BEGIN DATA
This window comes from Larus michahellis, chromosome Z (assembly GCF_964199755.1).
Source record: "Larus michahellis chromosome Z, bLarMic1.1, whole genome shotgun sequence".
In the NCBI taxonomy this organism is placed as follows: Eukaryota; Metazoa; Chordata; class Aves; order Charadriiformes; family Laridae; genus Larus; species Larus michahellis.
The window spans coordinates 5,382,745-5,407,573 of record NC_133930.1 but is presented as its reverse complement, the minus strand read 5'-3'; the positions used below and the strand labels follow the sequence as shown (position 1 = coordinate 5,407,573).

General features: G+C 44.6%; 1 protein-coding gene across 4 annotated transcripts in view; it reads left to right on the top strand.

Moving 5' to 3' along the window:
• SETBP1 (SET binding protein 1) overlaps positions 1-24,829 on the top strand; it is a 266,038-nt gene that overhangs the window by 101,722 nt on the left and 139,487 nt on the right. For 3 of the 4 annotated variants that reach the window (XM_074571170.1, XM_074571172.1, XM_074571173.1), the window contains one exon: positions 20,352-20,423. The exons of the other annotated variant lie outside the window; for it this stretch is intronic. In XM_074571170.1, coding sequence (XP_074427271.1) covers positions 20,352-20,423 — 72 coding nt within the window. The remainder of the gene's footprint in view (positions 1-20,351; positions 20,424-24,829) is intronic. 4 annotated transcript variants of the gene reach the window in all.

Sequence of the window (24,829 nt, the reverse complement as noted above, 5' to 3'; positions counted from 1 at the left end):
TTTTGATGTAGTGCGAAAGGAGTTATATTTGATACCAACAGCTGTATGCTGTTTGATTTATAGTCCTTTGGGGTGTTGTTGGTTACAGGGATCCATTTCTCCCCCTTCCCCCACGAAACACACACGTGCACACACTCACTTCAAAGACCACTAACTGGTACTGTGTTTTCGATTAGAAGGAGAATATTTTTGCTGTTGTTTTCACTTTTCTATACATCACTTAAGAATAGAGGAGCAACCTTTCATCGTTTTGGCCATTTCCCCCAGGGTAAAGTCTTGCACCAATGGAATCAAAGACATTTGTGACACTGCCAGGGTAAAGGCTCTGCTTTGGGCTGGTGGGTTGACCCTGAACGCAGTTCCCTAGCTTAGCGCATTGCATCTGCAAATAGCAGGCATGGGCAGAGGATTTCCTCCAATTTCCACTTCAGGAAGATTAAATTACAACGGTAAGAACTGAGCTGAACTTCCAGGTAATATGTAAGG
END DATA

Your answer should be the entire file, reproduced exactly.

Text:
This window comes from Larus michahellis, chromosome Z (assembly GCF_964199755.1).
Source record: "Larus michahellis chromosome Z, bLarMic1.1, whole genome shotgun sequence".
In the NCBI taxonomy this organism is placed as follows: Eukaryota; Metazoa; Chordata; class Aves; order Charadriiformes; family Laridae; genus Larus; species Larus michahellis.
The window spans coordinates 5,382,745-5,407,573 of record NC_133930.1 but is presented as its reverse complement, the minus strand read 5'-3'; the positions used below and the strand labels follow the sequence as shown (position 1 = coordinate 5,407,573).

General features: G+C 44.6%; 1 protein-coding gene across 4 annotated transcripts in view; it reads left to right on the top strand.

Moving 5' to 3' along the window:
• SETBP1 (SET binding protein 1) overlaps positions 1-24,829 on the top strand; it is a 266,038-nt gene that overhangs the window by 101,722 nt on the left and 139,487 nt on the right. For 3 of the 4 annotated variants that reach the window (XM_074571170.1, XM_074571172.1, XM_074571173.1), the window contains one exon: positions 20,352-20,423. The exons of the other annotated variant lie outside the window; for it this stretch is intronic. In XM_074571170.1, coding sequence (XP_074427271.1) covers positions 20,352-20,423 — 72 coding nt within the window. The remainder of the gene's footprint in view (positions 1-20,351; positions 20,424-24,829) is intronic. 4 annotated transcript variants of the gene reach the window in all.

Sequence of the window (24,829 nt, the reverse complement as noted above, 5' to 3'; positions counted from 1 at the left end):
TTTTGATGTAGTGCGAAAGGAGTTATATTTGATACCAACAGCTGTATGCTGTTTGATTTATAGTCCTTTGGGGTGTTGTTGGTTACAGGGATCCATTTCTCCCCCTTCCCCCACGAAACACACACGTGCACACACTCACTTCAAAGACCACTAACTGGTACTGTGTTTTCGATTAGAAGGAGAATATTTTTGCTGTTGTTTTCACTTTTCTATACATCACTTAAGAATAGAGGAGCAACCTTTCATCGTTTTGGCCATTTCCCCCAGGGTAAAGTCTTGCACCAATGGAATCAAAGACATTTGTGACACTGCCAGGGTAAAGGCTCTGCTTTGGGCTGGTGGGTTGACCCTGAACGCAGTTCCCTAGCTTAGCGCATTGCATCTGCAAATAGCAGGCATGGGCAGAGGATTTCCTCCAATTTCCACTTCAGGAAGATTAAATTACAACGGTAAGAACTGAGCTGAACTTCCAGGTAATATGTAAGG